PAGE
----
I should have been more precise in my question, David. I think authors would be very grateful if journals were to provide a site with an RSS feed that showed the usage of their articles. The advantage publishers have is that they could promote the use of the final published version. Maybe a non-profit organization with journal members could compile usage and inform authors.
Many (most?) journals these days do everything they can to offer authors statistics on usage (downloads), citations and altmetrics. But this is not the service offered authors by ResearchGate.
As multiple studies have shown (linked below), ResearchGate is primarily used for broadcasting and receiving — that is, for authors to show off their CVs and their papers, and for readers to download a free copy of the article.
Nothing wrong with that. If publishers move too slow and funders feel they’re in a good position to overtake them, switching lanes is a perfectly reasonable way of avoiding both collision and lagging behind, is it not?
Well, let’s not overlook the conflict of interest here. Funders have an interest in seeing works they funded published, while journals are supposed to be independently funded so they can make independent evaluations of quality, novelty, and importance.
I can only speak from the perspective of a STEM journal author/reader, but I don’t see the conflict of interest that Kent mentioned. It is true that funders may predominantly publish works that they funded in their own journal, but whether such works will be taken seriously will largely depend on the readership response. On the other hand, there is also quite a bit of garbage in traditional journals (statistical problems, for example), including those sponsored by professional societies. Enough low-quality articles and people in the field will start to look askance at the journal.
Regarding the practice of uploading one’s publications onto ResearchGate, methinks it is a bit of a gray area. In fact, there is one nagging questions in my mind on this issue: Is it illegal for the author(s) to freely upload his/her published journal articles to other outlets (e.g. personal blog) in the STEM field?
Regarding the practice of uploading one’s publications onto ResearchGate, methinks it is a bit of a gray area. In fact, there is one nagging questions in my mind on this issue: Is it illegal for the author(s) to freely upload his/her published journal articles to other outlets (e.g. personal blog) in the STEM field?
I’m not sure it’s that gray of an area. It depends on three things, the specific version of the paper being uploaded, the location where you’re uploading it, and the reuse policies of the journal in which you have published it.
1) Is it the preprint version (the author’s original version, before the journal has done any work on it), the accepted manuscript version (after the journal has done significant work, put the article through the peer review process to the point where it has been accepted), or the version of record (after peer review and post acceptance editing, typesetting, etc.)? The less work the journal has done usually means fewer restrictions on reuse.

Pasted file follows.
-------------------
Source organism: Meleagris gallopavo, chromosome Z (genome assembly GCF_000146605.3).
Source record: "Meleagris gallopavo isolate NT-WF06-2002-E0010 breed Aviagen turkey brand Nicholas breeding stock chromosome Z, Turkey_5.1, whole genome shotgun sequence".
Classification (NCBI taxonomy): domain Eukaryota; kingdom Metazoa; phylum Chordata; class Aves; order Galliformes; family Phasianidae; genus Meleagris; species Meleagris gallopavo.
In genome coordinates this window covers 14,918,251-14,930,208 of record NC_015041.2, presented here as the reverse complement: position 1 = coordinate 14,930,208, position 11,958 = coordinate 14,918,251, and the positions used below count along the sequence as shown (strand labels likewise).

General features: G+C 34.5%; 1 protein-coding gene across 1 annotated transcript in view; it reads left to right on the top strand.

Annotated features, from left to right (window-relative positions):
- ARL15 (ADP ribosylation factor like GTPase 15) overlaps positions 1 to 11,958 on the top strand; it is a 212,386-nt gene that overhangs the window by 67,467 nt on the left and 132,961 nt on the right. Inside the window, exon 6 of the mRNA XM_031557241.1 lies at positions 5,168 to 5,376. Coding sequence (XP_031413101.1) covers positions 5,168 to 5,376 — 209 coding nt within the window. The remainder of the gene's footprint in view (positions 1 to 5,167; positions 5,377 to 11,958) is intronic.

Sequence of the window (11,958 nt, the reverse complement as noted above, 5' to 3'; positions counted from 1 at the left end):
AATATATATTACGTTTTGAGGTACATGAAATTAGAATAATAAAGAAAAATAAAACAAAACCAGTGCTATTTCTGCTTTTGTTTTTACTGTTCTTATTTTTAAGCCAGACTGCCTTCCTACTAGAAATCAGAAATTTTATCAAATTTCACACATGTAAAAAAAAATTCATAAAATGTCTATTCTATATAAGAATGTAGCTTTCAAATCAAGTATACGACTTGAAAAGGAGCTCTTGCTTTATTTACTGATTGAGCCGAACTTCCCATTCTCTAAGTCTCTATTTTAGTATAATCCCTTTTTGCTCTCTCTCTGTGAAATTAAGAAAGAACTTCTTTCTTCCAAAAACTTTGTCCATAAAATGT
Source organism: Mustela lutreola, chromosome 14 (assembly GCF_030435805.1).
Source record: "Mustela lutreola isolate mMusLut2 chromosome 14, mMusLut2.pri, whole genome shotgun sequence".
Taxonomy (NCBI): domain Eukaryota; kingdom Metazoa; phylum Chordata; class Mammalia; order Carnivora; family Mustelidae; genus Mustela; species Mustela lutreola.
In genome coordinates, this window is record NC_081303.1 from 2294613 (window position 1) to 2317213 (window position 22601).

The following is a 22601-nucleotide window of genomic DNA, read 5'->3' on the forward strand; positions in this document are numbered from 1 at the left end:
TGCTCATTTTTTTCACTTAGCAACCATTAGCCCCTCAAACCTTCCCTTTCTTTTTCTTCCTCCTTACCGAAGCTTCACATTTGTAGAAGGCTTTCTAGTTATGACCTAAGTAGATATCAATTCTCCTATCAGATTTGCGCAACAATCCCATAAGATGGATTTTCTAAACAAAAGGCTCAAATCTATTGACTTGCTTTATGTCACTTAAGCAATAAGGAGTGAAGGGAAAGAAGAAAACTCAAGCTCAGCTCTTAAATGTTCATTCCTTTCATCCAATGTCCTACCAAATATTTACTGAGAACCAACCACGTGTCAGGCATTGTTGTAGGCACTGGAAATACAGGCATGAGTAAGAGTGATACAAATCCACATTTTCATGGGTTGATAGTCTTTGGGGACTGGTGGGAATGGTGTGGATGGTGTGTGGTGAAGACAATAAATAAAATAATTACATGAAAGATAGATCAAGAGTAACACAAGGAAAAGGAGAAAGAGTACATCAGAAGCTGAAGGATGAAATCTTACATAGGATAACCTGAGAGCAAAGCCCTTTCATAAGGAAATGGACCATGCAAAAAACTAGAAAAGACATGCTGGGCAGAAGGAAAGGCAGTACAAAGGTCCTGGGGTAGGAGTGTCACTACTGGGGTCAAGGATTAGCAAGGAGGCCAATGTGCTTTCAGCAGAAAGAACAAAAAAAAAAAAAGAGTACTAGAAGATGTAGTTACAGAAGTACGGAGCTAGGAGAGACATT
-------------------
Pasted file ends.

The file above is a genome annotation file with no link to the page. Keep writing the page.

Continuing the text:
2) Are you uploading the paper to your own personal blog? To your personal page on your university’s website? To your university or community’s repository? Or are you uploading it to a commercial site that will use your paper to make money? Many publishers make it clear that ResearchGate, a venture capital backed, for-profit business based on selling advertisements and spying on researchers is considered a commercial reuse, which may require licensing rather than being automatically granted.
3) What are the policies of the journal in which you published the paper? A good starting point is here, which has links to the policies of many publishers/journals:
Did you pay for open access? Is the license CC BY, or CC BY NC (again, remember that ResearchGate is a commercial reuse, so acceptable under CC BY, not under CC BY NC).
Let me outline the conflict of interest. Company A funds research, and also invests in (or owns) a publication outlet. The editors and reviewers know that Company A effectively pays a percentage of their salaries, so when research funded by Company A arrives, while there is no explicit demand on the editors or reviewers, there is a clear path to making everyone happy — that is, accept the paper. This is how editorial thinking becomes compromised. As you note, the conflict cuts both ways, meaning that readers may take the research less seriously if they know that Company A has a thruway from funding to publication, tainting potentially valuable research with a conflict of interest perception. So, the options are two: Good research is tainted by a perception that it’s been published as a favor to some degree, while bad research is elevated perhaps illegitimately to a level it might not have attained without Company A’s investment in the publication outlet.